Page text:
Penn Engineering Announces Four New Scholarly Chairs
Penn Engineering is pleased to announce the names of the recipients of four scholarly chairs: Drs. Danielle Bassett, Russell Composto, Boon Thau Loo and Mark Yim. These are all well-deserved honors and we celebrate the privilege of having each of these scholars among us.
Danielle Bassett has been named the J. Peter Skirkanich Professor of Bioengineering.
Dr. Bassett is a Professor in the department of Bioengineering at the School of Engineering and Applied Science. She holds a Ph.D. in Physics from the University of Cambridge and completed her postdoctoral training at the University of California, Santa Barbara, before joining Penn in 2013.
Dr. Bassett has received numerous awards for her research, including an Alfred P Sloan Research Fellowship, a MacArthur Fellowship, an Office of Naval Research Young Investigator Award, a National Science Foundation CAREER Award and, most recently, an Erdos-Renyi Prize in Network Science to name but a few. She has authored over 190 peer-reviewed publications as well as numerous book chapters and teaching materials. She is the founding director of the Penn Network Visualization Program, a combined undergraduate art internship and K-12 outreach program bridging network science and the visual arts.
Dr. Bassett’s research is in the area of complex systems and network science, with applications to biological, physical and social networks. She examines dynamic changes in network architecture, the interaction between topological properties of networks, and the influence of network topology on signal propagation and system function. To learn more about Dr. Bassett and her research, please visit her faculty profile.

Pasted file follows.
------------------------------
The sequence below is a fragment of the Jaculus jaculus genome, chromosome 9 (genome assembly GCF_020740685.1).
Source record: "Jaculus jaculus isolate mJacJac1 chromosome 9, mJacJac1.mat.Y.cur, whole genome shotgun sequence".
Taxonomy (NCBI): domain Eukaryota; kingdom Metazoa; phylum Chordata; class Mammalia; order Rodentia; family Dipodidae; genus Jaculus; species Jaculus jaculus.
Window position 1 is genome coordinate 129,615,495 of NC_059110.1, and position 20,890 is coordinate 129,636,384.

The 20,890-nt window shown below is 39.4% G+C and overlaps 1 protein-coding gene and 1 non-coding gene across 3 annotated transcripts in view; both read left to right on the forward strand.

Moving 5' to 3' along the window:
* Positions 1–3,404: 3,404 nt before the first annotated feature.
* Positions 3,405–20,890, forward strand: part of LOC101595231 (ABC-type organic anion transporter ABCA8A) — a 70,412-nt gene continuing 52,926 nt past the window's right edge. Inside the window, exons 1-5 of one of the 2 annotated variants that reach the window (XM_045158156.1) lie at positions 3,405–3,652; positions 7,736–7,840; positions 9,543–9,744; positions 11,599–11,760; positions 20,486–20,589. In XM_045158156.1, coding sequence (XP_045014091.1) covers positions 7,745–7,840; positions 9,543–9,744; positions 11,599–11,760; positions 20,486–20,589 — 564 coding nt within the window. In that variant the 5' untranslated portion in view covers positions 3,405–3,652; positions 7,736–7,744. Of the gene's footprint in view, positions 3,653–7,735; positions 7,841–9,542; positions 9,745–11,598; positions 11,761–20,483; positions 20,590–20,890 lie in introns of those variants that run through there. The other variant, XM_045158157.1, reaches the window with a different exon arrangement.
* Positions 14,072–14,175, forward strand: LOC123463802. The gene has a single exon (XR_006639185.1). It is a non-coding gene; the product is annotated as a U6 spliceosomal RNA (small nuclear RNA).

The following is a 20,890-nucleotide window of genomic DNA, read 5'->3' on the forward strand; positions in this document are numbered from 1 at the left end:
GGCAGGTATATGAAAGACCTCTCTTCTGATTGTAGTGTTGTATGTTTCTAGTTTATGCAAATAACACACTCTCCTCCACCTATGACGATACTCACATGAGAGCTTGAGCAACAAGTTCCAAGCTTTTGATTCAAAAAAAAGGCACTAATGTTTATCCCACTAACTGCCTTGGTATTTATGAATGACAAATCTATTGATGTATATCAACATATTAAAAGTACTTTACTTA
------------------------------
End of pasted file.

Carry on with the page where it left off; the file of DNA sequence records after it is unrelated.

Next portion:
The J. Peter Skirkanich Professorship was established to honor J. Peter “Pete” Skirkanich, an alumnus, trustee and member of the School of Engineering and Applied Science Board of Overseers who also served as co-chair of Penn Engineering’s “Making History through Innovation” capital campaign and was a member of the University’s “Making History” steering committee. His generous support for Penn Engineering paved the way for Skirkanich Hall.
Russell Composto has been named the Howell Family Faculty Fellow in the School of Engineering and Applied Science.
Dr. Composto is a Professor in the department of Materials Science and Engineering at the School of Engineering and Applied Science. He joined Penn in 1990 after an appointment as a Research Scientist at Brookhaven National Laboratory and a postdoctoral fellowship at the University of Massachusetts. He is an alumnus of Cornell University, where he received his doctoral degree in 1987.
Dr. Composto is a member of a number of centers and institutes and is the director of Research and Education in Active Coatings Technologies (REACT) for human habitat, a Partnerships for International Research and Education (PIRE) project funded by the National Science Foundation (NSF) and the University of Pennsylvania. Dr. Composto is a previous recipient of the Provost’s Award for Distinguished PhD Teaching and Mentoring. He also serves at the Associate Dean for Undergraduate Education at Penn Engineering.
Dr. Composto’s research is in the area of polymer science and biomolecular engineering. His interests extend to polymer surfaces and interfaces, adhesion and diffusion, and nanocomposite polymer blend and copolymer films. His biomaterials work centers around manipulating the surface of polymers to elicit control over protein adsorption, as well as cell adhesion, orientation, and function, and he has an active research program at the interface of polymer science and biomolecular engineering, which combines block copolymer self-assemble as a basis for orienting stiff biological molecules. To learn more about Dr. Composto and his research, please visit his faculty profile.